This product is sooooo bad… Let’s use it!

There is so much crap online. There. I said it. And true, I am in my small, own way responsible for my share too. But, that’s besides the point I am trying to make here. Because, well, of course we would tend to believe that the – let’s not use the word ‘crap’ right here – not so good stuff online would filter itself out so that only the good will prevail. Survival of the fittest, isn’t it?

Now, people who are in the online-development world, or actually into development of any product, IT related or not, know that this is absolutely not true. The worst productions are sometimes so very successful while the best ones die a slow death. Which is too bad, because it halts any kind of natural progress.

Take a look at Craigslist for example, I really need to find the first person who mentions this as the best site for personals and private sales available. There is not a lot of control or safety regulations. But, by now it is widely used here in the US which makes it an excellent platform to work from.

Or Facebook. From a technical point of view I still don’t like Facebook a lot, but, on the other hand, I am there to be social, and a lot of people I know are on there too. So, in that perspective the goal is reached, but the means are not always the best ones available.

So, what is it actually that can make a project successful or not? Usually, on the internet the rule is if there is not a demand for something, people are not going to switch from one system to another. You can invent a wheel that runs a lot better, and is beautiful, but is still a wheel. You might have some adapters, of course, but people might not want to change their habits for something they don’t feel that they really need.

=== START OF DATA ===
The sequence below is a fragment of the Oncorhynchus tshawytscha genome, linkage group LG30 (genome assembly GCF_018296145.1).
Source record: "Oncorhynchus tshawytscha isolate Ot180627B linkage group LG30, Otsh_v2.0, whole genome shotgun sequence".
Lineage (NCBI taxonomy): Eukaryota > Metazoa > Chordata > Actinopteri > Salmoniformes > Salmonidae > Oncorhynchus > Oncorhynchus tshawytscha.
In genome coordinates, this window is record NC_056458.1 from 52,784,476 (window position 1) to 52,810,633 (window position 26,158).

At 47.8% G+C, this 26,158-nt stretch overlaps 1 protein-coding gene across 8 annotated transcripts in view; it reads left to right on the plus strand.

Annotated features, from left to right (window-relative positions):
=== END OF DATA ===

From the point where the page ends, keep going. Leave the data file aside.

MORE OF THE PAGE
Of course, if you can create something that really attracts the issue of ‘demand’ and creates it’s own demand (Apple anyone?) you are playing in a no-competitors world for the time being. But, the other thing can be true too; there was no demand because, well, nobody was missing what you bring to the table.

It is a game of luck. I mentioned Apple who did this so very nice with both the iPod, iPhone and the iPad. There was a crowded market already, but they were able to really create a demand for theirproduct. Even though a lot of people don’t know it; tablets like the iPad have been around for a long time, but you never saw them anywhere because, well, no one was buying them.

So, you would expect that there should be one sort of demand (available or self-created) for your product and not a lot of competition ordemand for a better product than the competition that could create success. But even then it might not be successful at all. The market might request a lot, but now you have to get the products to the people. Marketing is a good start, but also an expensive one. And, keep in mind, marketing does not have to be all that. As I am learning right now is that a social network might actually be the best kind of marketing. Let your friends praise your product, and send it through to people they think might be interested in it.

And then it is the waiting game. There are a million others trying to push their product through, and only one or two will be really successful, if any is at all. But, take a good look again at the most popular products online right now. Keep in mind, they started out with a loyal fan-base; not because they were so good. Craigslist – never has been good, but has an audience that is not going anywhere, so it is a good product to sell your stuff on.

Facebook, eBay, Amazon but also newer systems. That is the good thing about these times. Some people mention that the time to become successful while writing programs in your attic is long over. Well, actually it isn’t. If you have your friends to help you out to be the start-audience, and built something that might not be perfect, but good enough in an area that none other is… you might be onto something there.

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